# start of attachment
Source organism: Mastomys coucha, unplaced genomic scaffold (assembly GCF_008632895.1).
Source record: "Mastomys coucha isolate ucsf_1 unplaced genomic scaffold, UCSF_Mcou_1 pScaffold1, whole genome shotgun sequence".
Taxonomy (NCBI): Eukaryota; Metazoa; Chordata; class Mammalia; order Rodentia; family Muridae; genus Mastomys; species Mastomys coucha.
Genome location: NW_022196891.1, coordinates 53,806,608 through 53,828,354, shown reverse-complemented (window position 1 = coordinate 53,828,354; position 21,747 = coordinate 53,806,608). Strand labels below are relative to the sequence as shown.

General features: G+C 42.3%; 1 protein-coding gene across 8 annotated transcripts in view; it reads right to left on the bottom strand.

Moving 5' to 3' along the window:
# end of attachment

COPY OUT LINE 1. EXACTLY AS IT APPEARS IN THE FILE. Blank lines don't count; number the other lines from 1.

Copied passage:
Source organism: Mastomys coucha, unplaced genomic scaffold (assembly GCF_008632895.1).